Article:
I read your bio and saw that you have sold your jewelry into boutiques...Is this how you have worked it and
what advice can you offer?
For awhile there I was pretty spread thin selling in boutiques. I think there were 7 shops and 3-4 online ventures/sites. I just honestly felt like I was mass producing pieces that were supposed to be anti-mass production. That's why I backed off and sell in-store at The Dandy Lion and do custom orders (which is making me about the same money as I was making before with 1/2 the hassle). It just gives me more time to do one-of-a-kind pieces and do more of my other arts and crafts.

I guess as you start selling at shops, keep the ones that feel right and that are pretty consistent in communication and hassle free. ALWAYS have an inventory sheet... I had a shop actually "lose"/keep 5 of my pieces before, and I misplaced my inventory sheet and had no consignment agreement. I've had shops that were 2 mo. behind paying me... I've also had shops that I really loved and really learned from my interactions with them. So there are good and bad artist/shop relationships for sure.

Love what you do and do what you love... This also includes the people that you work with, directly or indirectly.

Don't cut yourself short, but don't over price. Mark your pieces up a bit if you have to so that you cover your supplies and time (especially if you have to factor in a shop's consignment %). Don't mark your pieces up so high that they aren't comparable to pieces that use similar styles and materials, because that will hinder how fast they sell, no matter how hard the shop tries to sell them. Don't send pieces that are not selling well for you online. Some artists do that to test new shops out... If that particular style isn't selling for you, you'd be setting a shop up for failure to send those pieces that aren't as popular with your customer base.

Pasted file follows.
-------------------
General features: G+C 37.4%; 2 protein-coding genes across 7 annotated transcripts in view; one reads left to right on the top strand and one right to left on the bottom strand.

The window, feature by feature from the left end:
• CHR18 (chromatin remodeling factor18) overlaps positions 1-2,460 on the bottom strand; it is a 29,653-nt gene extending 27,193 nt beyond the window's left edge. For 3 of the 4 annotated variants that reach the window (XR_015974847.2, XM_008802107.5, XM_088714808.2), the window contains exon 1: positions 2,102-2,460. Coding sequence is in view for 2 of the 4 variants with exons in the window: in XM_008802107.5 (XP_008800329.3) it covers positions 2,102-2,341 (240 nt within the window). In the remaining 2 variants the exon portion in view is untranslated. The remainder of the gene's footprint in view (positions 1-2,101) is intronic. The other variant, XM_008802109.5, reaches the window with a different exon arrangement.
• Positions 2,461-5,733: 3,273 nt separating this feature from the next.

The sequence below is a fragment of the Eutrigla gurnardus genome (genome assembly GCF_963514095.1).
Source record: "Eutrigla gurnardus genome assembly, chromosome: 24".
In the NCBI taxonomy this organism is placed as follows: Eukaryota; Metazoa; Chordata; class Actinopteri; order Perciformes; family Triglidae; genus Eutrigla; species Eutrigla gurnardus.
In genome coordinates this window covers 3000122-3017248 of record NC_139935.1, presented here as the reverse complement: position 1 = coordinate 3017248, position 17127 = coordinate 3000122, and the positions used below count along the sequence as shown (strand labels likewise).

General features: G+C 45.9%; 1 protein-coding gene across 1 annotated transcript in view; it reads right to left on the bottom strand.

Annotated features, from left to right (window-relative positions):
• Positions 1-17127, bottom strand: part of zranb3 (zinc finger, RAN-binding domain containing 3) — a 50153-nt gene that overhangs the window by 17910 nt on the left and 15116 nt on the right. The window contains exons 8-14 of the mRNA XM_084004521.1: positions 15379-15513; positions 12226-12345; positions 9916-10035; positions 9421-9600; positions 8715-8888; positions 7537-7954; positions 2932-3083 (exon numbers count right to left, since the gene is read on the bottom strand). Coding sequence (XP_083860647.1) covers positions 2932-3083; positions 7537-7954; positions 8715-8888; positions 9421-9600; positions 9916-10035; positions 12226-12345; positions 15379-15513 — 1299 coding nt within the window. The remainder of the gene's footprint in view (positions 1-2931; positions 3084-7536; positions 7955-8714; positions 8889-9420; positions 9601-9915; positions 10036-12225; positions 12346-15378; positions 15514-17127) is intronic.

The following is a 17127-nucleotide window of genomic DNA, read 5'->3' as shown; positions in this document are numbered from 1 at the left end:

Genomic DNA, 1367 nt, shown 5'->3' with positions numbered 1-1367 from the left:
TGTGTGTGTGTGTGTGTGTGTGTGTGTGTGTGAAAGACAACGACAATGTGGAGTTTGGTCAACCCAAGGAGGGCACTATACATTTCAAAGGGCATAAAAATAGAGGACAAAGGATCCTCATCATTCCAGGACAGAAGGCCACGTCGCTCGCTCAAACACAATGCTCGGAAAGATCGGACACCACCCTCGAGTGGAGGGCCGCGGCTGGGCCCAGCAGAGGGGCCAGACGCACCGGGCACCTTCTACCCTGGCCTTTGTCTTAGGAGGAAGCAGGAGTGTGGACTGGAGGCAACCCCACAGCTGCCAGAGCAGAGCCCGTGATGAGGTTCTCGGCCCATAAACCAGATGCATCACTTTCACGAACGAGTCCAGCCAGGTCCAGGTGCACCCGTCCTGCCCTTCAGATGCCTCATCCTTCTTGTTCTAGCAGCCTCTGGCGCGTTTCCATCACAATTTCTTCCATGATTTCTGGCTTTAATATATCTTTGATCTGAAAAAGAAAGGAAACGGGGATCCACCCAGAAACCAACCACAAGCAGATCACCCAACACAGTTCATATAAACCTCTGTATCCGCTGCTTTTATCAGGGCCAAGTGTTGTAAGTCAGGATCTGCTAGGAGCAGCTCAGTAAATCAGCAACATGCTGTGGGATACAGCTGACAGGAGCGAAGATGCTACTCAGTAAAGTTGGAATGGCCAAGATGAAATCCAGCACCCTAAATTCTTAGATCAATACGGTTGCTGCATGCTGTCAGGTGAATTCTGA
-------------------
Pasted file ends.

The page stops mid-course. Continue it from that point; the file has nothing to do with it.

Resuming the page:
Tags help. You can use tags like business cards, send people to your website where you make all the profit. Plus people start to associate your logo/or style of tags with your pieces and your business's name. I used to have people go into one of the shops I sold at and say "has any new Withering Elm Jewelry come in?" People love following designers/artists, and if you can snag repeat customers, do it! Repeat customers give the best feedback, and word of mouth from these customers is more powerful than any advertising.

Communicate. Open communication with a shop will give you the best feedback. I cannot list the amount of daily tasks and responsibilities a shop owner has. We cannot know how each artist is doing with the sales relationship, and we cannot pop in and chat randomly. We'd like to... but we run out of time at the end of the day. Most issues or questions are easily addressed.

Have a question? Send it to us!


  1. Great post, Katy! This information is so helpful for makers. Most of don't know a lot of this information, and you really made it clear. Thanks.

  2. Welcome! I'll try and post more as I find more faq's.